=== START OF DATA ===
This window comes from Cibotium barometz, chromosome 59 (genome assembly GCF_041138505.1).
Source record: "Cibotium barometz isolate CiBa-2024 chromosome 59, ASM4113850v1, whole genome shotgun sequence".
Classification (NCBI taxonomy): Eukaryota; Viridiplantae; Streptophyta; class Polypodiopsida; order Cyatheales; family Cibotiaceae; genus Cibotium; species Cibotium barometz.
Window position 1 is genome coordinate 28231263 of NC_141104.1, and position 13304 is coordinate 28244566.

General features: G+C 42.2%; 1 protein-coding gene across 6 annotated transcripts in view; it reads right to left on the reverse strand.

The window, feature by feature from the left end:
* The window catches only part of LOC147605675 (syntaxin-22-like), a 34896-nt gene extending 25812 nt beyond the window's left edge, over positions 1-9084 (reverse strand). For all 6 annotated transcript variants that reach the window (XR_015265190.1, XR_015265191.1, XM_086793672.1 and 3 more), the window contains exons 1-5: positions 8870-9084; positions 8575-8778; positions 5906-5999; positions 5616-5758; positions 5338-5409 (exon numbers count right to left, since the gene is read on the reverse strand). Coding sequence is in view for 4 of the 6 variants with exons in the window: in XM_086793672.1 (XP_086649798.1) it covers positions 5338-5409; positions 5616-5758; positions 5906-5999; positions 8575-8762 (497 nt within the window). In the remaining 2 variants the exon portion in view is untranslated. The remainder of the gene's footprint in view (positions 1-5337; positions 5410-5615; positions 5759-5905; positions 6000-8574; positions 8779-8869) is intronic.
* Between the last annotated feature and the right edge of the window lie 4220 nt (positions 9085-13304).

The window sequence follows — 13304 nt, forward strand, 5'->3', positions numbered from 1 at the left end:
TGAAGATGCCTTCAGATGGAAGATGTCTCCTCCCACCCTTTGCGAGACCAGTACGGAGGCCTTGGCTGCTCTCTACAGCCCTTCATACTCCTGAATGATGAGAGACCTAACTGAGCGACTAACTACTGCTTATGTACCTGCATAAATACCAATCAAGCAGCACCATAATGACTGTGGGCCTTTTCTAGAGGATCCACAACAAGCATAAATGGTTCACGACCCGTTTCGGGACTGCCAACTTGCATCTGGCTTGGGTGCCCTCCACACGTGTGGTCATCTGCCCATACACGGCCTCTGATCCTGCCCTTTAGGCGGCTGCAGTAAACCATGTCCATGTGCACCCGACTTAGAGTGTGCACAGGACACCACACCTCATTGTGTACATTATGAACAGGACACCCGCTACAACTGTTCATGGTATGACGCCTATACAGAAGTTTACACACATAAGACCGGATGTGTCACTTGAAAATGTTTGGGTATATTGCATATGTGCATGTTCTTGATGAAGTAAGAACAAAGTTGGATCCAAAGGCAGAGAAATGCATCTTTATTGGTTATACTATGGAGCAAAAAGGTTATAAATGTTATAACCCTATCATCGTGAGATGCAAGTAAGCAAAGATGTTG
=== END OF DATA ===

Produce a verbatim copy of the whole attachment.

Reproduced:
This window comes from Cibotium barometz, chromosome 59 (genome assembly GCF_041138505.1).
Source record: "Cibotium barometz isolate CiBa-2024 chromosome 59, ASM4113850v1, whole genome shotgun sequence".
Classification (NCBI taxonomy): Eukaryota; Viridiplantae; Streptophyta; class Polypodiopsida; order Cyatheales; family Cibotiaceae; genus Cibotium; species Cibotium barometz.
Window position 1 is genome coordinate 28231263 of NC_141104.1, and position 13304 is coordinate 28244566.

General features: G+C 42.2%; 1 protein-coding gene across 6 annotated transcripts in view; it reads right to left on the reverse strand.

The window, feature by feature from the left end:
* The window catches only part of LOC147605675 (syntaxin-22-like), a 34896-nt gene extending 25812 nt beyond the window's left edge, over positions 1-9084 (reverse strand). For all 6 annotated transcript variants that reach the window (XR_015265190.1, XR_015265191.1, XM_086793672.1 and 3 more), the window contains exons 1-5: positions 8870-9084; positions 8575-8778; positions 5906-5999; positions 5616-5758; positions 5338-5409 (exon numbers count right to left, since the gene is read on the reverse strand). Coding sequence is in view for 4 of the 6 variants with exons in the window: in XM_086793672.1 (XP_086649798.1) it covers positions 5338-5409; positions 5616-5758; positions 5906-5999; positions 8575-8762 (497 nt within the window). In the remaining 2 variants the exon portion in view is untranslated. The remainder of the gene's footprint in view (positions 1-5337; positions 5410-5615; positions 5759-5905; positions 6000-8574; positions 8779-8869) is intronic.
* Between the last annotated feature and the right edge of the window lie 4220 nt (positions 9085-13304).

The window sequence follows — 13304 nt, forward strand, 5'->3', positions numbered from 1 at the left end:
TGAAGATGCCTTCAGATGGAAGATGTCTCCTCCCACCCTTTGCGAGACCAGTACGGAGGCCTTGGCTGCTCTCTACAGCCCTTCATACTCCTGAATGATGAGAGACCTAACTGAGCGACTAACTACTGCTTATGTACCTGCATAAATACCAATCAAGCAGCACCATAATGACTGTGGGCCTTTTCTAGAGGATCCACAACAAGCATAAATGGTTCACGACCCGTTTCGGGACTGCCAACTTGCATCTGGCTTGGGTGCCCTCCACACGTGTGGTCATCTGCCCATACACGGCCTCTGATCCTGCCCTTTAGGCGGCTGCAGTAAACCATGTCCATGTGCACCCGACTTAGAGTGTGCACAGGACACCACACCTCATTGTGTACATTATGAACAGGACACCCGCTACAACTGTTCATGGTATGACGCCTATACAGAAGTTTACACACATAAGACCGGATGTGTCACTTGAAAATGTTTGGGTATATTGCATATGTGCATGTTCTTGATGAAGTAAGAACAAAGTTGGATCCAAAGGCAGAGAAATGCATCTTTATTGGTTATACTATGGAGCAAAAAGGTTATAAATGTTATAACCCTATCATCGTGAGATGCAAGTAAGCAAAGATGTTG